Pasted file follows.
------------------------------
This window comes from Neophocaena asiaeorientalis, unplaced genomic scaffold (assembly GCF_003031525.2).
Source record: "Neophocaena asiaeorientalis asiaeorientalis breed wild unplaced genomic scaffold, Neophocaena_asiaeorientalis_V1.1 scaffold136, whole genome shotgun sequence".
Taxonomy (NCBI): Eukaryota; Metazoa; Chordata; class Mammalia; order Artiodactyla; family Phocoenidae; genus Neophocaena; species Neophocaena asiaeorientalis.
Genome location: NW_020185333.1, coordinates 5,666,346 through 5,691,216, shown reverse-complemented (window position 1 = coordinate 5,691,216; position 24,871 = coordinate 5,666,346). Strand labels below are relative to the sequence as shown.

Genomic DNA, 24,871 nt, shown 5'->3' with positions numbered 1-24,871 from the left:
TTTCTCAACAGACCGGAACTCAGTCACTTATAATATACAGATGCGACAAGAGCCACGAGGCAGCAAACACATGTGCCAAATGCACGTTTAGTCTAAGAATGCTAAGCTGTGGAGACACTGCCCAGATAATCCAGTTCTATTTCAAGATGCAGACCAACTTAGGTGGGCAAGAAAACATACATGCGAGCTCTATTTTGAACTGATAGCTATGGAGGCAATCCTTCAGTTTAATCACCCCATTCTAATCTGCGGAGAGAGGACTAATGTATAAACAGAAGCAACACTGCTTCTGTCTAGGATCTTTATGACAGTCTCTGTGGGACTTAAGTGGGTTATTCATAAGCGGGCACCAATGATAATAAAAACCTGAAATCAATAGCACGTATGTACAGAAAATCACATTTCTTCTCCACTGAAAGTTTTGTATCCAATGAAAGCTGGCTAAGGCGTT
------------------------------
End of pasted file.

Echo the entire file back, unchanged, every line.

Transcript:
This window comes from Neophocaena asiaeorientalis, unplaced genomic scaffold (assembly GCF_003031525.2).
Source record: "Neophocaena asiaeorientalis asiaeorientalis breed wild unplaced genomic scaffold, Neophocaena_asiaeorientalis_V1.1 scaffold136, whole genome shotgun sequence".
Taxonomy (NCBI): Eukaryota; Metazoa; Chordata; class Mammalia; order Artiodactyla; family Phocoenidae; genus Neophocaena; species Neophocaena asiaeorientalis.
Genome location: NW_020185333.1, coordinates 5,666,346 through 5,691,216, shown reverse-complemented (window position 1 = coordinate 5,691,216; position 24,871 = coordinate 5,666,346). Strand labels below are relative to the sequence as shown.

Genomic DNA, 24,871 nt, shown 5'->3' with positions numbered 1-24,871 from the left:
TTTCTCAACAGACCGGAACTCAGTCACTTATAATATACAGATGCGACAAGAGCCACGAGGCAGCAAACACATGTGCCAAATGCACGTTTAGTCTAAGAATGCTAAGCTGTGGAGACACTGCCCAGATAATCCAGTTCTATTTCAAGATGCAGACCAACTTAGGTGGGCAAGAAAACATACATGCGAGCTCTATTTTGAACTGATAGCTATGGAGGCAATCCTTCAGTTTAATCACCCCATTCTAATCTGCGGAGAGAGGACTAATGTATAAACAGAAGCAACACTGCTTCTGTCTAGGATCTTTATGACAGTCTCTGTGGGACTTAAGTGGGTTATTCATAAGCGGGCACCAATGATAATAAAAACCTGAAATCAATAGCACGTATGTACAGAAAATCACATTTCTTCTCCACTGAAAGTTTTGTATCCAATGAAAGCTGGCTAAGGCGTT